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10 Responses to Melbourne is a European City

  1. TanGental says:

    Today happily had breakfast in a cafe with Mylo at my feet one of several that are happy for dogs to be inside. Wouldn’t want it any other ay.

    Liked by 1 person

  2. I wish the argument over dog rights was the most debated argument in the world, everything else having been peacefully and justly resolved.

    Liked by 1 person

  3. noelleg44 says:

    You wouldn’t see this that often here, either, Eileen. Just in Hollywood, where whatever the stars want, they get. But AAA does list hotels and motels that are pet friendly. Back a few centuries ago, when we were moving from CA to Illinois, we had our two cats with us and had to sneak them into our rooms and pull the curtains!

    Liked by 1 person

  4. I want to remind people that there is another point of view about animals housing with owners in facilities that are meant for the public.
    Some people are very allergic to animals. Being in places, especially enclosed spaces, where animals are or have been will gift them with runny noses, swollen eyes, coughing, itches all over their body, and sometimes breathing difficulties. The dander of cats remains wherever they’ve been, a hidden threat to those who are allergic.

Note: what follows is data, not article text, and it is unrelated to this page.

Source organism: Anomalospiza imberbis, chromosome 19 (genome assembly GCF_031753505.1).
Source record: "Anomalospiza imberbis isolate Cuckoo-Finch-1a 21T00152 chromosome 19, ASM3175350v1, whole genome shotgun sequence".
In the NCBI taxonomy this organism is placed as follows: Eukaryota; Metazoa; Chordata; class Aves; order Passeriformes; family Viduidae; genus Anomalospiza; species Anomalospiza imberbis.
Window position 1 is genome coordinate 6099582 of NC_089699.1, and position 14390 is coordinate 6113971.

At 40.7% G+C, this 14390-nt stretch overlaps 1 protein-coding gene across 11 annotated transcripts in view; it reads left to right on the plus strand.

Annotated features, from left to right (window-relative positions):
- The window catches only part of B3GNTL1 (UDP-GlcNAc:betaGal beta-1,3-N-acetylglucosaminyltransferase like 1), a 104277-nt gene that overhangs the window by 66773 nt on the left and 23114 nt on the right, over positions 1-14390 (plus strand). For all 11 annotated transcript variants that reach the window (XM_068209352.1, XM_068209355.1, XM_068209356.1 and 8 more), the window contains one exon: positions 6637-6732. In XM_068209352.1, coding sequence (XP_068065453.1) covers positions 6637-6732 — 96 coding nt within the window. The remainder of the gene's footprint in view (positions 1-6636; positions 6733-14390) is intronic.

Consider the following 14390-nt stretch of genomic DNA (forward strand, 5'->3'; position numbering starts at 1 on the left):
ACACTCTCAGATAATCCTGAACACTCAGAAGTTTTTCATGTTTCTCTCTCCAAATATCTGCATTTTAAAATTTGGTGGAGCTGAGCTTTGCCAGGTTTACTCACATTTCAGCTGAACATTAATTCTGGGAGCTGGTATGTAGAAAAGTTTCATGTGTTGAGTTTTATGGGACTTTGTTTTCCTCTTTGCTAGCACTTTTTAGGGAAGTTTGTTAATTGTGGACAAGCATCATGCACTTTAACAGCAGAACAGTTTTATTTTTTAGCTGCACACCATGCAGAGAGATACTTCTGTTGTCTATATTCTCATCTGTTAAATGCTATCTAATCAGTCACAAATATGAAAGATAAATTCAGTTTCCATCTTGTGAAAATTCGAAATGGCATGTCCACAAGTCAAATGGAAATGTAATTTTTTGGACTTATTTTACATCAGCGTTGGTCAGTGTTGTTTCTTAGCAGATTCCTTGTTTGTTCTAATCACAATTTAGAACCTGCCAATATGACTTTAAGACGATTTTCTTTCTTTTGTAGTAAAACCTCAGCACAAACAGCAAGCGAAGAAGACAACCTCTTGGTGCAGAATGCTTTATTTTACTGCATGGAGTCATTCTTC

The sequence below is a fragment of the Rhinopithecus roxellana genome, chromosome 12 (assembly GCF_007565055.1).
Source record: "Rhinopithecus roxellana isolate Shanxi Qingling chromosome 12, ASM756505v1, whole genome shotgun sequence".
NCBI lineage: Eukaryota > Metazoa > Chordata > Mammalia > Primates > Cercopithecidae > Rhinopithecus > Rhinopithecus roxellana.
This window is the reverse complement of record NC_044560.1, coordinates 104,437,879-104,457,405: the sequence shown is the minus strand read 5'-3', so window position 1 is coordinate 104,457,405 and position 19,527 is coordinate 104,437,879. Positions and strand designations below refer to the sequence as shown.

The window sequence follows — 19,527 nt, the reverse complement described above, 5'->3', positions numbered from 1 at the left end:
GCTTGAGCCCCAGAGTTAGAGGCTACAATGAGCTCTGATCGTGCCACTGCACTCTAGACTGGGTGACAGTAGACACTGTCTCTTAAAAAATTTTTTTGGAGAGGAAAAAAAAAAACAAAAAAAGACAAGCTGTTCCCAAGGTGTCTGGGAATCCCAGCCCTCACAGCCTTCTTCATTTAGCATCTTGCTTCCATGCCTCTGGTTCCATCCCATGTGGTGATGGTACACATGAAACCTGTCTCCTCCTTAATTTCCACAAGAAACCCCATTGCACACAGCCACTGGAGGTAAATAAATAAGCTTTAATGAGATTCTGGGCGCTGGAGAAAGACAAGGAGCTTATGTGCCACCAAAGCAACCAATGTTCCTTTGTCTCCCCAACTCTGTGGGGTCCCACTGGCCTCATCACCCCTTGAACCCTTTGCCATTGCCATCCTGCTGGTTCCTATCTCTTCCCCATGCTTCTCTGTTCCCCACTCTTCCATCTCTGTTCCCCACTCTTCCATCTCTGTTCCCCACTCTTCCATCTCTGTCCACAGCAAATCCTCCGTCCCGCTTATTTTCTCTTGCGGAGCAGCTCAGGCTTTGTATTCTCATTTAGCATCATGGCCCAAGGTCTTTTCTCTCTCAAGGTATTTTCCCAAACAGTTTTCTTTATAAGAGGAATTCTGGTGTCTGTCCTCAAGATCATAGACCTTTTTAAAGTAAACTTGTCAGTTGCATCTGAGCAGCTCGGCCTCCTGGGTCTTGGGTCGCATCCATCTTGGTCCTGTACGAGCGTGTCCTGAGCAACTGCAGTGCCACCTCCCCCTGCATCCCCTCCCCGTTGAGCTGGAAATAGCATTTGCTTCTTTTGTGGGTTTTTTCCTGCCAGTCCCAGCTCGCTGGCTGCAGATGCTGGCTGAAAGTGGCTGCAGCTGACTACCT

I adore animals, especially dogs, but many cats will bring on a bout of allergy that can leave my eyes swollen shut. My son and his family have the same allergic reaction.If we stay in a hotel room that we think is a no-animal zone to find out that it has housed pets, we are all going to be very ill and uncomfortable.
    Please be respectful of places that request you not bring your pets.

    Liked by 1 person

    • I feel for you with allergies. I know what that is like. I used to struggle when I was younger with very severe hayfever (one of the triggers being cats) but as I’ve got older the only place my allergy shows up is in my eyes (and the odd asthma attack).
      We don’t have any motels in Australia that allow animals in the room. If you travel here there is a book “holidaying with dogs” which give you caravan parks where you can camp or van with animals, and B&B’s that allow you to have animals (some in the room, some kept outside). Few people attempt to holiday with cats here. We used to put ours into a boarding kennel and just that short trip was a nightmare with Trog.
      Respect in everything in life is definitely the way to go. Living in the world aware of others and respecting them is crucial.


  5. Charli Mills says:

    We take our dogs everywhere (but they have to stay in the car).

    Liked by 1 person

    • We can’t do that here due to the heat. Even with the windows down the car can heat to 50 degrees very quickly. In winter we can take them and they are okay being left in the car for short periods. I love having them with me though and they love not being left at home alone.